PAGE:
Ultimately, it seemed to be a humbling experience for Mr. Smith. And to be fair, he didn’t “fail”. He completed the race without being picked up by the “sad wagon”. As anyone who has ever entered a race will tell you, the only measurable failure is a DNF (“did not finish”). Even this is not always a failure, because a DNF almost always means you did everything your body and mind could handle on that particular day, and THAT is an ultimate form of success. So Will’s race was a resounding success. He learned exactly what his mind and body were capable of on that day, for that race, in Havana. More importantly (in my opinion) he learned that his mind and body are capable of more. Maybe, given more training and better weather (i.e. better race selection), he finishes without breaking stride and within his pacing goal. Maybe with even more training he breaks 4 hours. Maybe he completes a full. Maybe he is competitive with other famous runners like Kevin Hart, Eddie Izzard, and Flea (to name just a few). Maybe he even qualifies for Boston.

Towards the end of the video, will said, “Ten years ago I would have been embarrassed. I would have been pissed…I’m really in a different place in my life…I don’t feel the pressure of living up to the billboard image of myself.” I’m glad that he was able to take this experience in stride. After a little research, it seems that Will has done some running in the past – just not this kind of distance. My hope is that, like so many of us, Will Smith has caught the bug. He now knows how therapeutic and downright enjoyable running longer distances can be. Perhaps more importantly, I hope Will learned how great it is to be part of the running community. As the saying goes, if you can’t say anything nice, don’t say anything at all. As a general rule, runners fall into one of those 2 modes – nice or nothing. The ones who talk are nice, friendly, positive people and the ones who don’t probably are too. This is clearly a group that Will Smith deserves to be part of so we should welcome him with open arms – even if those arms are attached to a faster-running body. 😉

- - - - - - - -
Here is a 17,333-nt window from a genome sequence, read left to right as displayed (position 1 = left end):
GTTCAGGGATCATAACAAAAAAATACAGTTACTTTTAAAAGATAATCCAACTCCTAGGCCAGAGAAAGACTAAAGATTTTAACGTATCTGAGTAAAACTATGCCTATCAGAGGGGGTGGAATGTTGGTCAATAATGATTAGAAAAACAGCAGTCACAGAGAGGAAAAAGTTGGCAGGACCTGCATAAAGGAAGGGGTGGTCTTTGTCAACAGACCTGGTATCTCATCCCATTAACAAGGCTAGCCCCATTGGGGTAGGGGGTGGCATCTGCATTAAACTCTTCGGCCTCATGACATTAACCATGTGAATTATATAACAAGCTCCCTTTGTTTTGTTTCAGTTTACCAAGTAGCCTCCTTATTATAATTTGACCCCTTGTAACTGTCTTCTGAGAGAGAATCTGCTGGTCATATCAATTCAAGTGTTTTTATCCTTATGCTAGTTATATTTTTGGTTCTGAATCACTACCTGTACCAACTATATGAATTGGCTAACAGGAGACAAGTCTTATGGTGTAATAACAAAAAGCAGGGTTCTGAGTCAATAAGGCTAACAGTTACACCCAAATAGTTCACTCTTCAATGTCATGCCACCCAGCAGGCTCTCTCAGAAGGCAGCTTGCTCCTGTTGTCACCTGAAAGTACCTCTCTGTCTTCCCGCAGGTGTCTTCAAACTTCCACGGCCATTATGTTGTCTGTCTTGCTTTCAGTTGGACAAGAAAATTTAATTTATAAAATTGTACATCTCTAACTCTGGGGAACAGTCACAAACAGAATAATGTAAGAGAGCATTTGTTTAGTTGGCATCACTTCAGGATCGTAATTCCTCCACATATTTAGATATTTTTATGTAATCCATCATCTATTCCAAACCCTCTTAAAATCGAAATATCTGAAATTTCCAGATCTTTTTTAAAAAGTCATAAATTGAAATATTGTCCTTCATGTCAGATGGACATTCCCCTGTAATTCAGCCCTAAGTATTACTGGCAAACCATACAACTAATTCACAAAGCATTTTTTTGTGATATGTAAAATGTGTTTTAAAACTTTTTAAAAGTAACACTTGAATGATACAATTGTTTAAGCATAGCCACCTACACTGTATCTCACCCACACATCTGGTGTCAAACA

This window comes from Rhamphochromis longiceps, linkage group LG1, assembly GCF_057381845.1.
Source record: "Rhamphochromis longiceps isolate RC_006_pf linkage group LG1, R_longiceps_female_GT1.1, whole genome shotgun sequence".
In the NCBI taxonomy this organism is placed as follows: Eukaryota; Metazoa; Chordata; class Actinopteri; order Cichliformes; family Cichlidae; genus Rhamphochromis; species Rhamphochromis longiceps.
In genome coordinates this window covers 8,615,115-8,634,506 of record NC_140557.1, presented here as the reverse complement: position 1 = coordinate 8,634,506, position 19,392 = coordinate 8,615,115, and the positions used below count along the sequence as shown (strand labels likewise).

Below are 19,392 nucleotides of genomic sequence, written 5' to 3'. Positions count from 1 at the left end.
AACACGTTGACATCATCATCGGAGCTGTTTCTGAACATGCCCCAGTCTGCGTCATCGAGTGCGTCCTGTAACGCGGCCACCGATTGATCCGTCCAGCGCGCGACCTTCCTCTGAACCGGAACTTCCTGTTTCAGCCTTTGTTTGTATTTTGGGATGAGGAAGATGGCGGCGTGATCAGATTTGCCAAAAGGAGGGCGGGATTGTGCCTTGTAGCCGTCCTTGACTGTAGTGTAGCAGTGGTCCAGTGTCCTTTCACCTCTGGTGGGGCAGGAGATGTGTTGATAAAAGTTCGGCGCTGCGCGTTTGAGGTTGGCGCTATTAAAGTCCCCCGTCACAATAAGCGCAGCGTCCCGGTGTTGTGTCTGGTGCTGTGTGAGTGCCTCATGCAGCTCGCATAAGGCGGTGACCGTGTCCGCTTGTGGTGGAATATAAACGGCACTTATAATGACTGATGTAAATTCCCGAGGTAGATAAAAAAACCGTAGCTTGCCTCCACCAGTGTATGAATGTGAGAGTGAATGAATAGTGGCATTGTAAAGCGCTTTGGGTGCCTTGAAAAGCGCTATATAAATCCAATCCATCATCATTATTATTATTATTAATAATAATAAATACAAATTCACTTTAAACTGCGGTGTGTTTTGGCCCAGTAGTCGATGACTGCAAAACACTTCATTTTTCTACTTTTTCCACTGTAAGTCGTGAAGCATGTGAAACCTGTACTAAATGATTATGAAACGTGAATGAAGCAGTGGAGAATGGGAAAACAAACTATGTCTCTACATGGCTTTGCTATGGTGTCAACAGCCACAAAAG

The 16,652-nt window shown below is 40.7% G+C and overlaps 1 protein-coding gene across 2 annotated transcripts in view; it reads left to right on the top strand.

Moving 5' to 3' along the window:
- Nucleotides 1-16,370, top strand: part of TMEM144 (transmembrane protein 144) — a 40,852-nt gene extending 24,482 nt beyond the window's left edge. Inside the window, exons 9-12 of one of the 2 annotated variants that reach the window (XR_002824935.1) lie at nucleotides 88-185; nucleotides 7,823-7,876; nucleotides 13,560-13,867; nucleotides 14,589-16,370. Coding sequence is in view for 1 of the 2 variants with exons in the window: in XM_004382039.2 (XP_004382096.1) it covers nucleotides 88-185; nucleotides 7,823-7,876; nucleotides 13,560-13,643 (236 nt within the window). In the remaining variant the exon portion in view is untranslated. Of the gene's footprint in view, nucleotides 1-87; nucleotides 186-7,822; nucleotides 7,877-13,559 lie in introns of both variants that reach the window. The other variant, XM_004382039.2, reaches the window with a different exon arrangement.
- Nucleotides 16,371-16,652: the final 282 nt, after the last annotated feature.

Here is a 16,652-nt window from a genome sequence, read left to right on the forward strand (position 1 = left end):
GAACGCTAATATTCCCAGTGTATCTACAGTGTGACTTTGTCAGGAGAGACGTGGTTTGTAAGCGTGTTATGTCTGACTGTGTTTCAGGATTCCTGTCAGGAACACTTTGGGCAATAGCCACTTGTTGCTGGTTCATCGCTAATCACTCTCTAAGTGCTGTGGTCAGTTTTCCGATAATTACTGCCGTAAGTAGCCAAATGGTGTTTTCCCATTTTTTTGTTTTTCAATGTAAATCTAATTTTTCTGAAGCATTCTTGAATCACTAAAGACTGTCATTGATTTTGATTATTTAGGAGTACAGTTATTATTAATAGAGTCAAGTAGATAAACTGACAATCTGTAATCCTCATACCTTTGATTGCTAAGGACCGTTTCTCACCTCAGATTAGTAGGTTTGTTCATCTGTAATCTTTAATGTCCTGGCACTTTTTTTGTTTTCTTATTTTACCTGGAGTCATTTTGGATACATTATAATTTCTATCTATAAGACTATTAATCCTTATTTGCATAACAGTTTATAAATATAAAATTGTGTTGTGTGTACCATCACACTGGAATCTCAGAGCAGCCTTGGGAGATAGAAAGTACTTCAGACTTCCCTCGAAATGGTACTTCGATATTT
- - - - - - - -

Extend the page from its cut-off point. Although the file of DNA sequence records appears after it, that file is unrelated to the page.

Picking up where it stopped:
Welcome to the club, Will. We are glad to have you.

Orlando Code Camp 2019 – Little Services, Big Apps

Today, I was fortunate to present on microservices at Orlando Code Camp.
I think this was my 5th straight year speaking at Code Camp, but it has definitely been long enough that I am now not sure ow long it has been. First of all, I’d like to thank the folks at the Orlando .Net Users Group for inviting me back to speak yet again. More so, I would like to thank the great group that showed up to hear my presentation, “Microservices – Little Services, Big Apps”. It was very humbling to have such a packed room and I hope everyone learned something or was at least mildly entertained. For those of you who attended, the slide deck is below. For those of you who did not attend and arrived here some other way, you can also find the slides but they will probably be far less interesting. I don’t normally record these sessions because I always try to capture a certain amount of technical Zeitgeist both from the current technology landscape and my current professional experience. Also, I feel like these community events deserve a certain amount of exclusivity for those who are able to attend. Over time, most of the content will be posted on my blog one way or another (if it hasn’t been already).

Orlando Code Camp 2019 Presentation Deck
Orlando Code Camp 2019 Presentation Deck